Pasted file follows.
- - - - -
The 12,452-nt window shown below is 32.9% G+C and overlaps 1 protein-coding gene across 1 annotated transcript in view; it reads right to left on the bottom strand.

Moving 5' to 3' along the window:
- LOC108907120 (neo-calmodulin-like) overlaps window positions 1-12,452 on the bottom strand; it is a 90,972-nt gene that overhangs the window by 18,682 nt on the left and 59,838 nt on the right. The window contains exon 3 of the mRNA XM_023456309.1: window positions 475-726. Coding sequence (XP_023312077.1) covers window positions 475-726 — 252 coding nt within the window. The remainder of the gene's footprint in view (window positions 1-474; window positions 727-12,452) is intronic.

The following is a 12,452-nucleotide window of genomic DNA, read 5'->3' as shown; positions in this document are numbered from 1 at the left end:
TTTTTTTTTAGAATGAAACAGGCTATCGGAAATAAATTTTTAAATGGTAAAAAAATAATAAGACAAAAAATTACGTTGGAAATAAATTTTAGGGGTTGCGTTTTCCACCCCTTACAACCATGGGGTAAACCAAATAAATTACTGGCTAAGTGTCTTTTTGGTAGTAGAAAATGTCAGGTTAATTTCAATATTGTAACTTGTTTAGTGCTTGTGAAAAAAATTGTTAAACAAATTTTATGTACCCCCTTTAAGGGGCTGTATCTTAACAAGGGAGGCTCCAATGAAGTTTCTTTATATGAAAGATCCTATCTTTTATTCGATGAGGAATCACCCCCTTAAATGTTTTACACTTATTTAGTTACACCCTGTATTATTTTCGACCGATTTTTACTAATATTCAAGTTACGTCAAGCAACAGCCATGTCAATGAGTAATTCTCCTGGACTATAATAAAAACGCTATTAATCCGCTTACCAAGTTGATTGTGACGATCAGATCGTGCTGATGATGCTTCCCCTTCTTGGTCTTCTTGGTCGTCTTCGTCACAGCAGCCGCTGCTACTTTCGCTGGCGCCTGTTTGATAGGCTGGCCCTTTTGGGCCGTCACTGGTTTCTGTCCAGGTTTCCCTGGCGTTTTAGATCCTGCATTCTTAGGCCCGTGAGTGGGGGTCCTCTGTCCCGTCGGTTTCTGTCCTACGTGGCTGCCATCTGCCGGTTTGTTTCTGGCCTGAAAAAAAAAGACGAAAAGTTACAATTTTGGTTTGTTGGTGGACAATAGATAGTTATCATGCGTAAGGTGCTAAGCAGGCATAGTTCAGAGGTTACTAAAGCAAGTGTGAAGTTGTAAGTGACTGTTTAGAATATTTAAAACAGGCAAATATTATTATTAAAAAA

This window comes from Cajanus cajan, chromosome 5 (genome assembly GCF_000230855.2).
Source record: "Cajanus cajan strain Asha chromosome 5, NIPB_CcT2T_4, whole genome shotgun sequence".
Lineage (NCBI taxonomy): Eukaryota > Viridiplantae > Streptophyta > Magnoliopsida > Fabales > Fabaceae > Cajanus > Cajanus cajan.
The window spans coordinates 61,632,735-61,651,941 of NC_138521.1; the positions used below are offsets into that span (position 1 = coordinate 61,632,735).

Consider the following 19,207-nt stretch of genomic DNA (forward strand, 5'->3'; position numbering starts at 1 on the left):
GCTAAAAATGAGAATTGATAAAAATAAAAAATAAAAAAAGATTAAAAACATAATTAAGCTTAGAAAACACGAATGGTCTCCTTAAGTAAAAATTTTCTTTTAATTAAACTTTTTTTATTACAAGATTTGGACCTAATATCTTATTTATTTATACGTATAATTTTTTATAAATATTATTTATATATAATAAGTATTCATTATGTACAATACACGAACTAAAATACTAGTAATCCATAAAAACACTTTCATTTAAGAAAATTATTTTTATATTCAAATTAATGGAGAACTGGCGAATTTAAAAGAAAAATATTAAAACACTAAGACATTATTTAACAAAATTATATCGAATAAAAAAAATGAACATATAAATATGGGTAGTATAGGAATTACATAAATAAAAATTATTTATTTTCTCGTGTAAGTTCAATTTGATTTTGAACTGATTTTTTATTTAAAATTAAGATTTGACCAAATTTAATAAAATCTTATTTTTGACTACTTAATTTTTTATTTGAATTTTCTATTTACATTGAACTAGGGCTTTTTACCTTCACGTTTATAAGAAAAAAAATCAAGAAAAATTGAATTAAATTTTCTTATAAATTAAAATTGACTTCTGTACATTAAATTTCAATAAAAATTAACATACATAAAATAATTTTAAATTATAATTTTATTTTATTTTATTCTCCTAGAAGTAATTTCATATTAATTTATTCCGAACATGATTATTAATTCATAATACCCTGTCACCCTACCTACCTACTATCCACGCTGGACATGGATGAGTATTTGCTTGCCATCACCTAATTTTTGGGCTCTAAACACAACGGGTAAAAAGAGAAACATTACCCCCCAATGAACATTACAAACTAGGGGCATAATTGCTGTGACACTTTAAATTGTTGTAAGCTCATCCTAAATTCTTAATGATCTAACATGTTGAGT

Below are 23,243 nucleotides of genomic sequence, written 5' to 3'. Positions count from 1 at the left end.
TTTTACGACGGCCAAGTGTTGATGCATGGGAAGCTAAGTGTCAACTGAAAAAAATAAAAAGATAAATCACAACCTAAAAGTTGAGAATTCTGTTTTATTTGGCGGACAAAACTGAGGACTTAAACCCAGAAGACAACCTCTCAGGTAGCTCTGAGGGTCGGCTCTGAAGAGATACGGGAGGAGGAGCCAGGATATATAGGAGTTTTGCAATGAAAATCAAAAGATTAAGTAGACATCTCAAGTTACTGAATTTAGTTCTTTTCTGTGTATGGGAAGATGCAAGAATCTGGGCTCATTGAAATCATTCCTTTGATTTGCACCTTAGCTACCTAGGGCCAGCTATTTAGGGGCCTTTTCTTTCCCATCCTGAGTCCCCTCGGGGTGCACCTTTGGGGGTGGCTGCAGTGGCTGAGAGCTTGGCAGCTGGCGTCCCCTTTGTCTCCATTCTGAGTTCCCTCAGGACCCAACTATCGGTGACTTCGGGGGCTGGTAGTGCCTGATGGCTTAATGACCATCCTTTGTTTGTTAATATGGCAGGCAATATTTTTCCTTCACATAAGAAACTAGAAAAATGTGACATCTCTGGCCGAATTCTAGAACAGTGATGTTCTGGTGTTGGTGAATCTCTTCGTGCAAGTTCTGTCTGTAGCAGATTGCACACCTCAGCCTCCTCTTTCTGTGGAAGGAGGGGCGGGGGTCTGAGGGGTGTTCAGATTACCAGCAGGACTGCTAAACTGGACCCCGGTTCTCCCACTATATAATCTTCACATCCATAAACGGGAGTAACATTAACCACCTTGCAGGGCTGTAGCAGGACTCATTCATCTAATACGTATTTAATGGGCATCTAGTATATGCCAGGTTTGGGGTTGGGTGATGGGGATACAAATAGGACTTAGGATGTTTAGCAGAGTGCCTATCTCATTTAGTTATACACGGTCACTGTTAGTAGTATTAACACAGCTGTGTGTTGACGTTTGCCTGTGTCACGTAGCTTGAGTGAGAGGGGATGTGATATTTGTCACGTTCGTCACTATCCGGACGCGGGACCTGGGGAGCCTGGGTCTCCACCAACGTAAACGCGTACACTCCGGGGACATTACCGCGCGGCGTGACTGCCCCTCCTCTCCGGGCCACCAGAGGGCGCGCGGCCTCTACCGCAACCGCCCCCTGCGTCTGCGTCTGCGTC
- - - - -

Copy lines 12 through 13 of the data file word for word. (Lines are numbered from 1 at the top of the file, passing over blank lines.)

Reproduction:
Below are 23,243 nucleotides of genomic sequence, written 5' to 3'. Positions count from 1 at the left end.
TTTTACGACGGCCAAGTGTTGATGCATGGGAAGCTAAGTGTCAACTGAAAAAAATAAAAAGATAAATCACAACCTAAAAGTTGAGAATTCTGTTTTATTTGGCGGACAAAACTGAGGACTTAAACCCAGAAGACAACCTCTCAGGTAGCTCTGAGGGTCGGCTCTGAAGAGATACGGGAGGAGGAGCCAGGATATATAGGAGTTTTGCAATGAAAATCAAAAGATTAAGTAGACATCTCAAGTTACTGAATTTAGTTCTTTTCTGTGTATGGGAAGATGCAAGAATCTGGGCTCATTGAAATCATTCCTTTGATTTGCACCTTAGCTACCTAGGGCCAGCTATTTAGGGGCCTTTTCTTTCCCATCCTGAGTCCCCTCGGGGTGCACCTTTGGGGGTGGCTGCAGTGGCTGAGAGCTTGGCAGCTGGCGTCCCCTTTGTCTCCATTCTGAGTTCCCTCAGGACCCAACTATCGGTGACTTCGGGGGCTGGTAGTGCCTGATGGCTTAATGACCATCCTTTGTTTGTTAATATGGCAGGCAATATTTTTCCTTCACATAAGAAACTAGAAAAATGTGACATCTCTGGCCGAATTCTAGAACAGTGATGTTCTGGTGTTGGTGAATCTCTTCGTGCAAGTTCTGTCTGTAGCAGATTGCACACCTCAGCCTCCTCTTTCTGTGGAAGGAGGGGCGGGGGTCTGAGGGGTGTTCAGATTACCAGCAGGACTGCTAAACTGGACCCCGGTTCTCCCACTATATAATCTTCACATCCATAAACGGGAGTAACATTAACCACCTTGCAGGGCTGTAGCAGGACTCATTCATCTAATACGTATTTAATGGGCATCTAGTATATGCCAGGTTTGGGGTTGGGTGATGGGGATACAAATAGGACTTAGGATGTTTAGCAGAGTGCCTATCTCATTTAGTTATACACGGTCACTGTTAGTAGTATTAACACAGCTGTGTGTTGACGTTTGCCTGTGTCACGTAGCTTGAGTGAGAGGGGATGTGATATTTGTCACGTTCGTCACTATCCGGACGCGGGACCTGGGGAGCCTGGGTCTCCACCAACGTAAACGCGTACACTCCGGGGACATTACCGCGCGGCGTGACTGCCCCTCCTCTCCGGGCCACCAGAGGGCGCGCGGCCTCTACCGCAACCGCCCCCTGCGTCTGCGTCTGCGTC